I almost exclusively buy rugs online. When it comes to selection, price, and (usually!) free delivery, you just can’t beat the convenience of perusing countless rugs right from the couch. But buying rugs online can also be a big ol’ gamble. Because no matter how much research you do or how many pictures you look at, you’ll never really be sure of what you’re getting until it arrives on your doorstep. We recently purchased 5 area rugs for our new home and I actually, really love every single one (phew!) Having spent the summer scouring rug listings and doing aalllll the research, I wanted to share what I learned about buying rugs online so you can do so too…with a lot of confidence!

Closeup of textured wool rug

1 – Start With Size

When it comes to area rugs, size is (almost) everything; so it’s imperative that you measure your room to determine exactly what dimensions you need. This alone will help filter out a lot of rug “noise” and hone in on the real options for your particular space.

In general, you want to get the biggest rug your room can accommodate. And if you’re decorating an open concept space or multi-function room, you want (at a minimum) the front feet of all your furniture sitting on the rug. Resist the urge to go smaller just to save $100ish. Unless the rug is curving up the floorboards, you will likely never regret going big on a rug.

Unfortunately (or perhaps, fortunately depending on how you look at it) when you buy rugs online, the bigger you go, the less selection there is. But while you may not have as wide of a pattern or material selection, you will be much more likely to be satisfied with your choice in the end if the size is spot-on perfect.

2 – Understanding Rug Construction

Area rugs have their very own vocabulary; and it’s helpful to learn what the terms mean so that you can rely less on the online pictures (which can be deceiving) and better understand the written descriptions. If you’ve never purchased a rug or paid much attention to it, you may not know exactly what you want. But at least understanding these terms will give you a better sense for what will eventually be delivered.

When it comes to a rug’s construction, there are two main options:

Woven/Flat Weave

These rugs will appear…well…woven! As in, you can visibly see the various sections of fibers threaded over, under, and through each other in order to make the rug’s pattern. There isn’t usually a firm backing, making these rugs sometimes reversible since the same design is visible both on top of and underneath the rug.

While I love the look of woven rugs, I personally don’t love their durability (or lack there of) unless their pile is suuuuuuper flat (like on outdoor rugs). It’s easy for threads to “pull;” and since they are woven throughout the rug, you can’t just snip them. Additionally, I find stains and dirt difficult to get out of woven rugs because of all the grooves and crevices between the fibers.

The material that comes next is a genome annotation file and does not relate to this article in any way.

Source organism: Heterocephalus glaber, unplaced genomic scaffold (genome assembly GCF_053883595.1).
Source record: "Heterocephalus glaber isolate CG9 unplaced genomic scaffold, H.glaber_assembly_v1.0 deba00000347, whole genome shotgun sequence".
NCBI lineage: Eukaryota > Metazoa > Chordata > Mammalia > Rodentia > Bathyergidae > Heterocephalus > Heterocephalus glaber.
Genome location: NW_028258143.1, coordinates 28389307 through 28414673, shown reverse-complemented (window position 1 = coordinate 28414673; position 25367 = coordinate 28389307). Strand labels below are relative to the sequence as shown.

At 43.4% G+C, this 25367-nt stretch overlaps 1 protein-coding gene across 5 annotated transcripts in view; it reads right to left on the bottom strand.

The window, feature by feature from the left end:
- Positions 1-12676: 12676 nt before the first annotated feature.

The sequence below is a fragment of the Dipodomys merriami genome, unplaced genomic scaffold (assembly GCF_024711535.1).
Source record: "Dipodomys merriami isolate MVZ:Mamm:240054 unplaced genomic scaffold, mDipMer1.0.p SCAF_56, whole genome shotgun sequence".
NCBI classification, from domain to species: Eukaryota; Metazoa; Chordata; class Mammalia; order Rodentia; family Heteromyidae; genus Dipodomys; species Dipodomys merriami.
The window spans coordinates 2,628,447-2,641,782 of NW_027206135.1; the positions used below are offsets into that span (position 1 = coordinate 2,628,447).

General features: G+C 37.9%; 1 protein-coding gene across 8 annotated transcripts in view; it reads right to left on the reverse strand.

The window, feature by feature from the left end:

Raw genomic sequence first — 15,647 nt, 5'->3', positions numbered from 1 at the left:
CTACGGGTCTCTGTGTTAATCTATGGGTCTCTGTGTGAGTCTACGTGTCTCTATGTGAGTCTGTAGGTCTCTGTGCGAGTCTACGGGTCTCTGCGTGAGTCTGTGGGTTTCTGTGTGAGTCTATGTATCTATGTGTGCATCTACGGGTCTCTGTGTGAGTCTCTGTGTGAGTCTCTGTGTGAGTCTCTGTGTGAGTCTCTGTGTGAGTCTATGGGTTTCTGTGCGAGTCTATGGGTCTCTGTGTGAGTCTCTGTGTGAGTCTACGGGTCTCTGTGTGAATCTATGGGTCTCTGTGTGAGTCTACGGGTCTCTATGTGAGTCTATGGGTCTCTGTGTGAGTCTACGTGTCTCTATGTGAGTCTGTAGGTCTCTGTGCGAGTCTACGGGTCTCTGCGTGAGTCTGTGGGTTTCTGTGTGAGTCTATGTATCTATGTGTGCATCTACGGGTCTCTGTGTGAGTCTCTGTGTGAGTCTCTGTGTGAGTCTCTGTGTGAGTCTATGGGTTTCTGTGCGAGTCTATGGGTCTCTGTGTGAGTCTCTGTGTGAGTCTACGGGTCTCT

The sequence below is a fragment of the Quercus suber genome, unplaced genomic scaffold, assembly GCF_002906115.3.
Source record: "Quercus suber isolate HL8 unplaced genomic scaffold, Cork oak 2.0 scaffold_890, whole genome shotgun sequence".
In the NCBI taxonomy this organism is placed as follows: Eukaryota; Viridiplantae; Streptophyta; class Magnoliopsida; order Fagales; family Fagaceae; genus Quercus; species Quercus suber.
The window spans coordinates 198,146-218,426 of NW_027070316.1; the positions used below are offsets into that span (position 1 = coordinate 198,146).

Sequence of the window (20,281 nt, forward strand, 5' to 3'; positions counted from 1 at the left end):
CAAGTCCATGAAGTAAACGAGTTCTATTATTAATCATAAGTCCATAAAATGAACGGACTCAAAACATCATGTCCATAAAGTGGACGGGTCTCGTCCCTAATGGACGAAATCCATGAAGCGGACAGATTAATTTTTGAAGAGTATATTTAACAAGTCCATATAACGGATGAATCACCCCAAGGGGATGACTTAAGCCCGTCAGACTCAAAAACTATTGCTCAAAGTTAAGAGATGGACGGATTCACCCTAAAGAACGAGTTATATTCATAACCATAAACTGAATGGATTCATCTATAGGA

Tufted (Machine or By Hand)

Tufted rugs are those that are stitched into a “backing” on the bottom of the rug. These rugs can either be looped (where the threads go back into the base of the rug creating a loop on the front side) or cut (where the threads are shorn off in a standard length), creating a uniform pile on the topside.

Tufted rugs can be created by hand or with machines.

  • Hand tufting/knotting is done by artisans and typically seen on higher-end rugs made with natural materials such as wool and silk. These rugs will be incredibly durable and can last for generations.
  • Machine-made tufting is used to produce more economically-priced rugs since they can be constructed faster and with cheaper materials.

3 – Understanding Rug Pile

Another helpful concept to understand when trying to buy rugs online is pile height, which refers to how “high” the rug sits off the ground and/or how “long” each of the rug fibers is. Pile applies to all types of rugs, no matter how they are constructed. Although some refer to pile as “thickness,” I think that terms is somewhat misleading because a rug’s thickness and heaviness is also influenced by what it’s made of.

For example:

  • A high-pile rug made of thin, polyester fibers won’t feel thick or heavy. Rather it will feel fluffy and light. These types of rugs are typically know as shag rugs.
  • A low-pile rug made of tight wool loops will feel thicker and heavier, even though it sits lower on the ground compared to higher pile rugs.

A “textured” rug will mean that particular areas of the rug will have different pile heights. Often times, a border or pattern will have a higher pile, creating a raised effect.

4 – Understanding Rug Material

Not all rugs are made of the same fibers; and what fibers you choose can significantly influence how it looks, feels, and wears.

Natural Fibers

These are rugs made of sisal, jute, or seagrass. They tend to be natural in color (beige or white), and can be rough and scratchy. They are incredibly durable and add a lot of lovely texture to a space, but they aren’t easily cleaned because foods and stains can get easily absorbed into all the fibers.


Many flatweave and woven rugs will be cotton. Just like cotton clothes, these rugs are cozy and comfortable; but they are also lightweight (as in they can move around and flip up without a good rug pad) and are not stain-resistant. We’ve had good luck layering these rugs over wall-to-wall carpeting to provide an extra element of interesting home decor.


Most high quality rugs are made of pure wool. Although these rugs are on the pricier end of the spectrum and can shed a lot at first, you will not beat their durability, coziness, and clean-ability. We love them in high traffic areas or anywhere the kids are playing on the floor. Popular rugs such as those from Morocco, Turkey, and Persia are made of wool (and sometimes silk).